RFPs expected sooner than later
By Christine Simek
On Wednesday May 9 members of the Town Board, the Philipstown Recreation Commission and several members of the community participated in a workshop to continue their discussion of the plan to renovate and resurface a field at Philipstown Park. The meeting, one of many public meetings that have been held over the past several months regarding this issue, served as a next step towards the eventual solicitation of RFPs (requests for proposals) from vendors.
Supervisor Shea opened the meeting by praising the work of community member Joe Regele and Trustee Dave Merandy who have contributed much time and expertise to the planning process–Regele, by preparing and distributing the RFPs to the Board and Commission for their review, and Merandy for conferring (via questionnaire) with municipalities and school districts that have installed synthetic fields in order to gather empirical evidence of the benefits and pitfalls of their usage, upkeep and long-term costs.
Shea also noted that while the now formidable length and breath of this process wasn’t planned, he was pleased that the group was “giving this thing a really thorough vetting. All sorts of information is coming out, and viewpoints, and I think this is critical to the success of any large undertaking in town.” Currently two design-build RFPs are in the draft stage. One is for a natural grass field, the other is for a synthetic turf field with reconstruction, at this point, most likely to occur at the north field in Philipstown Park.
The RFPs are based on the need for a balance of both sustainability and affordability (over the long term) as each type of field comes with both benefits and drawbacks to these points. While a synthetic field can be used continually with very little upkeep and without regard to wet weather, the repair and replacement costs can be prohibitive–in addition to the much steeper installation price. There may be additional construction costs with a synthetic field, too, such as the need for transition areas between the field and the grass, paths for spectators and extra security measures.
Alternately, a grass field, while initially less costly and significantly more forgiving if it falls under disrepair, requires continual maintenance (fertilizing, cutting, seeding, aerating) as well as an irrigation system and a significant amount of water.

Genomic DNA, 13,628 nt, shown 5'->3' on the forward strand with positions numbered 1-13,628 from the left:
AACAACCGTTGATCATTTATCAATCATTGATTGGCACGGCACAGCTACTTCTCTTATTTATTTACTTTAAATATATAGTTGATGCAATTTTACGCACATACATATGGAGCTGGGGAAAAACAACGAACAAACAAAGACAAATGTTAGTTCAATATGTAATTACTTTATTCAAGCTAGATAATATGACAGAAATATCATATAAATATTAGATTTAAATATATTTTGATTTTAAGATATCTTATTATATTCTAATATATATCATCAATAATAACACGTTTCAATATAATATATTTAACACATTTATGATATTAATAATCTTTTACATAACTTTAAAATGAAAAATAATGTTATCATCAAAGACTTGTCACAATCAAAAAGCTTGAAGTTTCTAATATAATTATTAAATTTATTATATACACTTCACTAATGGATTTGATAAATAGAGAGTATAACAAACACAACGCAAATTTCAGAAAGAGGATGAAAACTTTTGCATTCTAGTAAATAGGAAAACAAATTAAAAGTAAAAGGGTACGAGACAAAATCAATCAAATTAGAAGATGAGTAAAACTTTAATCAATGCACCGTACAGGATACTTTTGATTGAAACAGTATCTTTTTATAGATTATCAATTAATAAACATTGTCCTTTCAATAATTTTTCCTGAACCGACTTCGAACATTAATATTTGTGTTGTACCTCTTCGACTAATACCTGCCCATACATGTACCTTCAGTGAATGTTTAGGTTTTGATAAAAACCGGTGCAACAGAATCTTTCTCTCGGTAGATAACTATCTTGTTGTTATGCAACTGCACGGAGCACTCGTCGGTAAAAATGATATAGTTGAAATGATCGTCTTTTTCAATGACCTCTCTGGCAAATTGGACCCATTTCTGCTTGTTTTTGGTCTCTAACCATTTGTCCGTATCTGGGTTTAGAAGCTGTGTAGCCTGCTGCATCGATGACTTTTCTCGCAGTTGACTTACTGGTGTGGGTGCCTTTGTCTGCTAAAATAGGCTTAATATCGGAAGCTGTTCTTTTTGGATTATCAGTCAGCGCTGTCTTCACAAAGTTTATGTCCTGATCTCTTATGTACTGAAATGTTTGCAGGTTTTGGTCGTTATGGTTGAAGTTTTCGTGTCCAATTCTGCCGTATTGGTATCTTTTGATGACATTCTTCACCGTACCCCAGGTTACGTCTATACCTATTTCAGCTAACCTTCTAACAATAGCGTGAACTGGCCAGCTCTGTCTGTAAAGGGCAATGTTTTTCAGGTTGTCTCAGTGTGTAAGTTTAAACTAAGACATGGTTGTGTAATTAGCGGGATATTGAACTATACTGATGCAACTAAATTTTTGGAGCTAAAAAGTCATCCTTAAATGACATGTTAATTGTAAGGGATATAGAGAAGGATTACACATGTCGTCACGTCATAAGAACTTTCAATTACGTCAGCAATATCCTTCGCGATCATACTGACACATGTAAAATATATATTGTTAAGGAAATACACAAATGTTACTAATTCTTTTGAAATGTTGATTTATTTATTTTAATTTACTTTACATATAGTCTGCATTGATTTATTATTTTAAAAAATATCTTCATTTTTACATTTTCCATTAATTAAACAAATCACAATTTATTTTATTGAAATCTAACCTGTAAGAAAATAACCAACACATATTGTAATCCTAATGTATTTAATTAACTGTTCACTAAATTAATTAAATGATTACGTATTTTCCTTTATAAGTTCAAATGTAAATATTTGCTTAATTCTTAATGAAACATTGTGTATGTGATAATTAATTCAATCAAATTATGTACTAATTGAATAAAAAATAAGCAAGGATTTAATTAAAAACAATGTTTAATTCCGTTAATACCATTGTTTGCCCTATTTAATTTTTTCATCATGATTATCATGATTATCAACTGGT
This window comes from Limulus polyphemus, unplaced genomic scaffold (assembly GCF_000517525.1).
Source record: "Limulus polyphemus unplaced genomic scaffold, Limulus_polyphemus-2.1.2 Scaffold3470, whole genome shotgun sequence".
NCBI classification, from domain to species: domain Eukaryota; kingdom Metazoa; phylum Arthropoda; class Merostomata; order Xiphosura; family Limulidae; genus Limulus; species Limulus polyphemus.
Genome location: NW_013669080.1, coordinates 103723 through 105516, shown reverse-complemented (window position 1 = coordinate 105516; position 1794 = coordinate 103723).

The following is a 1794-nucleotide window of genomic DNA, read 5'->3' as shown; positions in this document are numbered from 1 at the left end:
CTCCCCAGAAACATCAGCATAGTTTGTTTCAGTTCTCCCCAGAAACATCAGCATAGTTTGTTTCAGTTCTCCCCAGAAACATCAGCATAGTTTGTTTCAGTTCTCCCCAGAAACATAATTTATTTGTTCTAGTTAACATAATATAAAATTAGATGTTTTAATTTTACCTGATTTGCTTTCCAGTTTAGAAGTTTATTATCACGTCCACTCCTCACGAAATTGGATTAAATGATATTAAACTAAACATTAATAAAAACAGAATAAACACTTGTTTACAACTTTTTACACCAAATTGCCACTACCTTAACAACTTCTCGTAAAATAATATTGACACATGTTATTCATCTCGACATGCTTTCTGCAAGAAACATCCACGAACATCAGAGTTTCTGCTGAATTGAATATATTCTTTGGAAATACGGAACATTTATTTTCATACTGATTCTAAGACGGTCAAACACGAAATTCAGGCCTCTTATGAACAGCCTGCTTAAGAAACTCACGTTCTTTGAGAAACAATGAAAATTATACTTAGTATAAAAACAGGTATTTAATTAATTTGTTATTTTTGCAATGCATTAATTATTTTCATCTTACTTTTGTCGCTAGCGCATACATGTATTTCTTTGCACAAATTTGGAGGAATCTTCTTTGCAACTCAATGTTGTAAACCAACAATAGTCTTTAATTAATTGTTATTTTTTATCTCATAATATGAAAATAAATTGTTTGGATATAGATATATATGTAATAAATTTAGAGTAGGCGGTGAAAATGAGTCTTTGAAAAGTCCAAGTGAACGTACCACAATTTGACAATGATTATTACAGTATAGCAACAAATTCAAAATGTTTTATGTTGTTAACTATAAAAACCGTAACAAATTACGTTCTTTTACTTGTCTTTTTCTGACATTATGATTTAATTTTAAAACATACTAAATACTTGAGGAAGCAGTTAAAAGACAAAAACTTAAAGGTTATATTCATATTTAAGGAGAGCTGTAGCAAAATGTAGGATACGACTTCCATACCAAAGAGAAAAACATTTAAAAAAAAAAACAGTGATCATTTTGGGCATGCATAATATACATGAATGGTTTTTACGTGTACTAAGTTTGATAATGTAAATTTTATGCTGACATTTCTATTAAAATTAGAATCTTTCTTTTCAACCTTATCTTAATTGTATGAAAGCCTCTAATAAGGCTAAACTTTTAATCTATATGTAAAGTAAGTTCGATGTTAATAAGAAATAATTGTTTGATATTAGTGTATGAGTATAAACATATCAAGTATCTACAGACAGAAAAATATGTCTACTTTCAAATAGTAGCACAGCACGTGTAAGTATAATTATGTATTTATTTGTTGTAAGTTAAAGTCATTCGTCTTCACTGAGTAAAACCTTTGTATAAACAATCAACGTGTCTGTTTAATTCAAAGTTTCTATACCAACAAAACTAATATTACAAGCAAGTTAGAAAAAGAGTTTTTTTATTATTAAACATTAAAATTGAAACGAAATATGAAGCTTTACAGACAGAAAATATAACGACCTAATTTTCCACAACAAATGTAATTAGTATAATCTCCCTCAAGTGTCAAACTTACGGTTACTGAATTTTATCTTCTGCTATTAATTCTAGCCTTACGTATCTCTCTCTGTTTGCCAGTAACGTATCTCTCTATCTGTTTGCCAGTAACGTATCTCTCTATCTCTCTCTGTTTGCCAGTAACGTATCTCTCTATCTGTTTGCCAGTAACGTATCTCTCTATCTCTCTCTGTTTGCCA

It is critical that whichever face the field eventually takes, it is constructed with proper pitch and drainage and so crowning and grading of the tract is required for all proposals. The RFPs also include allowances for consultant fees, since this project is essentially starting “from scratch” and there will be a need for surveyors, soil testing, and borings.
Merandy suggested that a third RFP be added to the lot to include provisions for repair to the other fields as well (fields all deemed substandard–or at least not in the finest condition). Recreation Director Amber Stickle concurred but suggested this additional information be solicited by way of an addendum to the original RFPs instead of an entirely new proposal.
For Regele, the need for expertise will be vital as the group begins to circle in on the acceptance of a proposal. “There needs to be some Clerk of the Works in place, some individual that has…knowledge about soil and rock…that can be in the position to act as the Owner’s Agent in this instance.” He also indicated the need for the final phase to “include some kind of professional review” in addition to assessments by himself and members of the town board and recreation commission. Members of the group will be reaching out to Town Engineer Ron Gainer for additional recommendation and counsel.
Although in seeming agreement about the need for field reconstruction, Merandy continued to press for a referendum on the issue stating that “[a referendum] builds confidence in the governorship of our monies.” Shea, however, considers this upgrade a necessity, not an option. “We own a resource. How we take care of the resource and invest in the resource effects the value of that resource. If we are going to keep a program running [at Philipstown Park] this isn’t a luxury. We have to address the fields. We own the fields. We have to maintain them. How we do that is we have to spend some money on them.”
Shea made it clear that the Philipstown Recreation Commission needed to get back involved in the process because eventually they would be in charge of it. “I’d like to sit down with the commission at some point and hit the re-set button,” he said. The group will gather again in the coming weeks to further review and discuss the RFPs with the hope of sending them out to vendors in the very near future.